Restaurant owners say food delivery apps have taken too big a bite out of their revenues for too long.
Food delivery apps were forced to implement lower fees when dine-in service was closed during the COVID-19 pandemic, and restaurants say the change should be made permanent if they are to recover from the crisis.
“I really hope they do keep the lower fees because it does help a lot,” said Sharon Bond, the owner of Westbank, B.C.’s Kekuli Cafe. “Costs have gone up tremendously.
“We’re in a pandemic so (everyone’s saying), ‘let’s charge triple for everything.”’
Her remarks come as caps on the fees charged by delivery apps have been lifted or are edging toward summer end dates in several provinces.
Food delivery companies typically charge restaurants a commission for every delivery, sometimes as much as 30 per cent of the order cost. Fee caps were added by five provinces after dining rooms were forced to close for months during the pandemic, increasing their reliance on meal delivery apps to pay the bills since many were offering takeout for the first time and didn’t have the mechanism to offer delivery themselves.
Ontario, B.C., Nova Scotia, Saskatchewan and Quebec temporarily capped commissions between 10 and 20 per cent for as long as stay-at-home orders or restaurant closures were in place.
Asked whether they will consider extending their caps, the provinces said the measures were meant to be temporary, though spokespeople noted additional measures like patio allowances continue.
When the pandemic struck, Bond had little choice but to use third-party apps for the first time to deliver bannockwiches and tacos to customers of her Indigenous restaurants.
She wants B.C.’s 15 per cent cap to stay because it helped the restaurant survive and prevent staff layoffs, but she said it will be months until they’re serving a full dining room again.
Kevin Edwards, the chief executive of SkipTheDishes, wants to see restaurants rebound from the pandemic, but called the prospect of a permanent cap “scary.”
“There’s no chance we’re going to be able to maintain our platforms with these commission caps,” he said.
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SkipTheDishes charged restaurants a 25 per cent commission on meals prior to the pandemic, but when the crisis began, it used a rebate to ensure local, independent restaurants pay less than 20 per cent in commission while dining in is suspended.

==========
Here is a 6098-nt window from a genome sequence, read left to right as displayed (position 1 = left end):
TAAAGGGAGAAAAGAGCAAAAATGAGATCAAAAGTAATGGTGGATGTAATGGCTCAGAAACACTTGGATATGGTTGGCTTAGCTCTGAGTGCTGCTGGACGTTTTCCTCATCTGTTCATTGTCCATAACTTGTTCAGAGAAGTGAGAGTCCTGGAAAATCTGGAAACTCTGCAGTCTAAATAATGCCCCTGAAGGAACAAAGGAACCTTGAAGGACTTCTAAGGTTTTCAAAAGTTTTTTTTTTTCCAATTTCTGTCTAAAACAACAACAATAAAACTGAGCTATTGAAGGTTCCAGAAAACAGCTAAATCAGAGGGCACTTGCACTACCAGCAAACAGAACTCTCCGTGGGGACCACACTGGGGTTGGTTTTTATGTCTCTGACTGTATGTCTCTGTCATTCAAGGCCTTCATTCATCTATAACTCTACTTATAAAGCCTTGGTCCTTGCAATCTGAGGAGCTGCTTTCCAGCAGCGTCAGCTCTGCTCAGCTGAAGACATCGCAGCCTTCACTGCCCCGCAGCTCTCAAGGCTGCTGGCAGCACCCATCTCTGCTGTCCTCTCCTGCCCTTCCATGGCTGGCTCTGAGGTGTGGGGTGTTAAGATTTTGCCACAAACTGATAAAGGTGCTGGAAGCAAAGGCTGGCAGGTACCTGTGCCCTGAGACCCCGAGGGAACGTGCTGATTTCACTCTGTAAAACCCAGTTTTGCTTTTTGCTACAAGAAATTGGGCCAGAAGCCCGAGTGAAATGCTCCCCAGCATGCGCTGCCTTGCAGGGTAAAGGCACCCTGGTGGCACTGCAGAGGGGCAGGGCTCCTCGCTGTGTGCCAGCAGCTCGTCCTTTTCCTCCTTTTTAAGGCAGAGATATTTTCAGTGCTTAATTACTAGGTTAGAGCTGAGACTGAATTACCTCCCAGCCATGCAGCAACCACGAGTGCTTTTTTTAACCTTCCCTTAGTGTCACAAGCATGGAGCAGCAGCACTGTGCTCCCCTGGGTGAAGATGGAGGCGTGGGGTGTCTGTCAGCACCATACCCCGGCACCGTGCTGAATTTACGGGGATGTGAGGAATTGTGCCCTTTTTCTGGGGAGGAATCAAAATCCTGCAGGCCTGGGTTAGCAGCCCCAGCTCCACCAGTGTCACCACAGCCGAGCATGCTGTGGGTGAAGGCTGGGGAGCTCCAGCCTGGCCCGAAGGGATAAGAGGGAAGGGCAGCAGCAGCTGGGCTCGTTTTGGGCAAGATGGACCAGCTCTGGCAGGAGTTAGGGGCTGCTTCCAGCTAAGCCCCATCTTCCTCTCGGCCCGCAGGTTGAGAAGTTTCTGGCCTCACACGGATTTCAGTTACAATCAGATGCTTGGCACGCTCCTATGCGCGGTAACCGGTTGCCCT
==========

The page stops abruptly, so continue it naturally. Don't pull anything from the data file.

New restaurants joining the platform during the restrictions were not charged any commission for 30 days and those using their own staff for deliveries paid a 10.5 per cent commission.
Meanwhile, Uber, which typically charges a 30 per cent commission, dropped fees on pickup to zero, online ordering to 7.5 per cent and 15 per cent for restaurants doing their own delivery.
When asked about caps, the company said in an email that it operates at a “negative margin” and fees don’t provide profit for Uber, and the company needs to be able to cover operating costs.
Provincial caps, Edwards said, were enacted with little consultation or notice and didn’t consider existing relief programs or the more pressing needs of small businesses.
For example, he said many of the caps didn’t zero in on independent restaurants alone, so national chains and other successful brands accounted for between 50 and 60 per cent of the rebates Skip gave out.
If caps continue, he imagines it will get harder for delivery services to expand to new markets and manage costs.
“The customer is going to have to bear the burden” he said. “You can’t not be viable.”
But the higher fees weigh on restaurants, especially as they try to recover from a crisis, said Canadian Federation of Independent Businesses.
The organization, which represents at least 110,000 small businesses, said in an email that it trusts major food delivery apps will keep their fee structures at current or even lower levels.
If fees return to previous levels, the group said governments should consider how to ensure prices are reasonable.
Toronto restaurateur Chieff Bosompra believes the sweet spot for fees is between 10 and 15 per cent, but admits even 20 per cent is acceptable.
Given how many people are affected by the fees, he would like to see an industry working group giving app companies, restaurants, couriers and cities a venue discuss how fees and policies can be fair to all.
“It’s like a gift and a curse,” he said, of delivery apps.
“We need them and they know we need them, so they’re really squeezing us.”
He first encountered delivery app commissions months into the pandemic, when he opened Aunty Lucy’s, a burger joint named after his late Ghanaian grandmother, who died on opening day.
As a Black entrepreneur getting into business after the death of George Floyd, his restaurant was given prime spots on some apps, but simultaneously charged high commissions.
He increased prices because of his high fees and the rising costs of beef, chicken and lettuce.
“But there’s only so much you can really charge for food and the profit margins are pretty slim,” he said.
“Things are becoming more expensive and then when you have to pay 20 or 30 per cent it just makes things really tight.”